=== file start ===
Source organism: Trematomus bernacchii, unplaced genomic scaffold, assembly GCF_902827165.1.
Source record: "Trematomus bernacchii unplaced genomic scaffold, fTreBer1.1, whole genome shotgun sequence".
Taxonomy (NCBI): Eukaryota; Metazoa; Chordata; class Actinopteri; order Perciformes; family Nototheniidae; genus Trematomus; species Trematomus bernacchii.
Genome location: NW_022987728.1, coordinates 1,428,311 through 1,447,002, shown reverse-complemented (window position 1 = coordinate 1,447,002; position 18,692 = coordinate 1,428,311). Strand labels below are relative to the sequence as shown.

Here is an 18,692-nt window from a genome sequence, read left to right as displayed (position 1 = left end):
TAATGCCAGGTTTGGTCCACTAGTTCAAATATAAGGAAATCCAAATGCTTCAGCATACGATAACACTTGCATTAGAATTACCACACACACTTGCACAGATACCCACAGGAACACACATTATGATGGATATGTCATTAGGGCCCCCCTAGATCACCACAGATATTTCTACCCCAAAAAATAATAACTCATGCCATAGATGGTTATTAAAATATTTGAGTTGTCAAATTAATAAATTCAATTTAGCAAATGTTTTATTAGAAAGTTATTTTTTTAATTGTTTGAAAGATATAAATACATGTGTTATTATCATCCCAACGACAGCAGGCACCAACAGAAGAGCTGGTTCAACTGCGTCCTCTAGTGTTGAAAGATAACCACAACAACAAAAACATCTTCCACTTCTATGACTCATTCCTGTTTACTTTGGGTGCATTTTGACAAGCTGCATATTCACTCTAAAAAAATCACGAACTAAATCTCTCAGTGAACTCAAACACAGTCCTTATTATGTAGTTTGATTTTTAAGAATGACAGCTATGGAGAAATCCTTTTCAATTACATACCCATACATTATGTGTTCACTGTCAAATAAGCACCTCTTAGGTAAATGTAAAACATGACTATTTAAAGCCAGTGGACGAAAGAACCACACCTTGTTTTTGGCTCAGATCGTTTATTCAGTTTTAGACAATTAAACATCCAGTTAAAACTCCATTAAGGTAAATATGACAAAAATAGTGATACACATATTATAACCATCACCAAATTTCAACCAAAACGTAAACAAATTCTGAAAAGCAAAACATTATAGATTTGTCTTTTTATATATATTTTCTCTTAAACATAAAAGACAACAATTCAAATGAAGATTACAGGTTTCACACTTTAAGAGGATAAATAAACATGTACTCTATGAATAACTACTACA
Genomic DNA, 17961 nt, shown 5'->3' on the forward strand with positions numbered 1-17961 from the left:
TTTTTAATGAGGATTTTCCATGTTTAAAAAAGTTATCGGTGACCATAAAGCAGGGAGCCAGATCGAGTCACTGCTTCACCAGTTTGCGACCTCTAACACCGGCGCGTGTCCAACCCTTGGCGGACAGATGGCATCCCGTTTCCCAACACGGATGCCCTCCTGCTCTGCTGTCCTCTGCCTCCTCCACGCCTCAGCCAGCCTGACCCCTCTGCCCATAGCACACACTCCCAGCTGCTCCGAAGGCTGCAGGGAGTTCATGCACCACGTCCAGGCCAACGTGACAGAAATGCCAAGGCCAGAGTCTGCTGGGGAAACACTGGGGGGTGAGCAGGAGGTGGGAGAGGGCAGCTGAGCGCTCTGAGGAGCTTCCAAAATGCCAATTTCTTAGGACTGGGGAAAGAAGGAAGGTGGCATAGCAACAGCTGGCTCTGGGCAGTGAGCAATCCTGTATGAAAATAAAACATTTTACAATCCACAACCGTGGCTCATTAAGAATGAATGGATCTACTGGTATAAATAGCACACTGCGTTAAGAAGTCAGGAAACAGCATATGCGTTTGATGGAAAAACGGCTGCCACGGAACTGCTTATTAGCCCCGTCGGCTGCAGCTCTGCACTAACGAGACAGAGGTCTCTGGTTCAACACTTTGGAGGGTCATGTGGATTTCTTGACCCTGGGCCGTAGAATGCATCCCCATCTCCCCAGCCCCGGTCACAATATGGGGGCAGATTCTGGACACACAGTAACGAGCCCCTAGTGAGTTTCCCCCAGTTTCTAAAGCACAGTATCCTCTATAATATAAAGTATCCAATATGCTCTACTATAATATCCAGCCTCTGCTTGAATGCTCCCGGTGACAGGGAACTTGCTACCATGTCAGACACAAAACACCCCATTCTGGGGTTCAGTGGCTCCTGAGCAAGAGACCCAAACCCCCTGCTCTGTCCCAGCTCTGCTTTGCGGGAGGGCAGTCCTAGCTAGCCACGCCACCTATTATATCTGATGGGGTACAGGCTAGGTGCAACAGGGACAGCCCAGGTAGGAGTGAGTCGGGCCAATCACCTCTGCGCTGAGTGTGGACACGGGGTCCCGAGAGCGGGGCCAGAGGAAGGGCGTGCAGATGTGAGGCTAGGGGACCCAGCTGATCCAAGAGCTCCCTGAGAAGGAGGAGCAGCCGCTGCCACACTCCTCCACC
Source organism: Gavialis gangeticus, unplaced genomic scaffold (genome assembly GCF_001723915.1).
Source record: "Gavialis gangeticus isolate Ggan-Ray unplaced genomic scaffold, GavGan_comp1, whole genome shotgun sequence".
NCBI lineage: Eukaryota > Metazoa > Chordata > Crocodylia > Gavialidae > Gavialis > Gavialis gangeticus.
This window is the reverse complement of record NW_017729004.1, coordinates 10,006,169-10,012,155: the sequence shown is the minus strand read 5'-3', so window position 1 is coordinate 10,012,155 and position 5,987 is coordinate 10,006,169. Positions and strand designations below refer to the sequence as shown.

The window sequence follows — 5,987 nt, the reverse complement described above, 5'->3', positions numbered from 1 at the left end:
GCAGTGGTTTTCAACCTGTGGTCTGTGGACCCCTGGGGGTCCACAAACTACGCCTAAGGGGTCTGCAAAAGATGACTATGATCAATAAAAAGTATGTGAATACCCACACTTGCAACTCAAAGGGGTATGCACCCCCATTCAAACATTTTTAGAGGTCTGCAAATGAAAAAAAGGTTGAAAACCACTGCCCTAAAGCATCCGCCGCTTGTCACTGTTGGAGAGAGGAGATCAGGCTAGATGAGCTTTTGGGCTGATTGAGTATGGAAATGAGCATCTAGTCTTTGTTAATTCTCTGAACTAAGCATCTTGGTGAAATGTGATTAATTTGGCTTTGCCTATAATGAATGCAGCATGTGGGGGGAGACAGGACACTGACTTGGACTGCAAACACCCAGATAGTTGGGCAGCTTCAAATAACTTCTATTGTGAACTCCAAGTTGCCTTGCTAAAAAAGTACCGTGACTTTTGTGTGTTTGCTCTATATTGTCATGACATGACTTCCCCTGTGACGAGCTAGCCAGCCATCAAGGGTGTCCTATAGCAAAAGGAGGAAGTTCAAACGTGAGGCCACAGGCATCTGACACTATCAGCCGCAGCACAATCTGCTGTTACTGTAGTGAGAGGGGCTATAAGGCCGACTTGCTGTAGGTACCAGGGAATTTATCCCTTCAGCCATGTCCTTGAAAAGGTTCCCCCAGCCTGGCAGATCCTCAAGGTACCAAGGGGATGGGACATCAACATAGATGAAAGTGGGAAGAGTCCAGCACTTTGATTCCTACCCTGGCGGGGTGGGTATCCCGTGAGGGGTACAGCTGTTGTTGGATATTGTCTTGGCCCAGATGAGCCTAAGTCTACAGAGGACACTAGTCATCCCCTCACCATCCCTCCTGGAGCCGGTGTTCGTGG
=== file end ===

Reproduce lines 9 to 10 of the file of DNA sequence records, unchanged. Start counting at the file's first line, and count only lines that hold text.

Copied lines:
Source organism: Gavialis gangeticus, unplaced genomic scaffold (genome assembly GCF_001723915.1).
Source record: "Gavialis gangeticus isolate Ggan-Ray unplaced genomic scaffold, GavGan_comp1, whole genome shotgun sequence".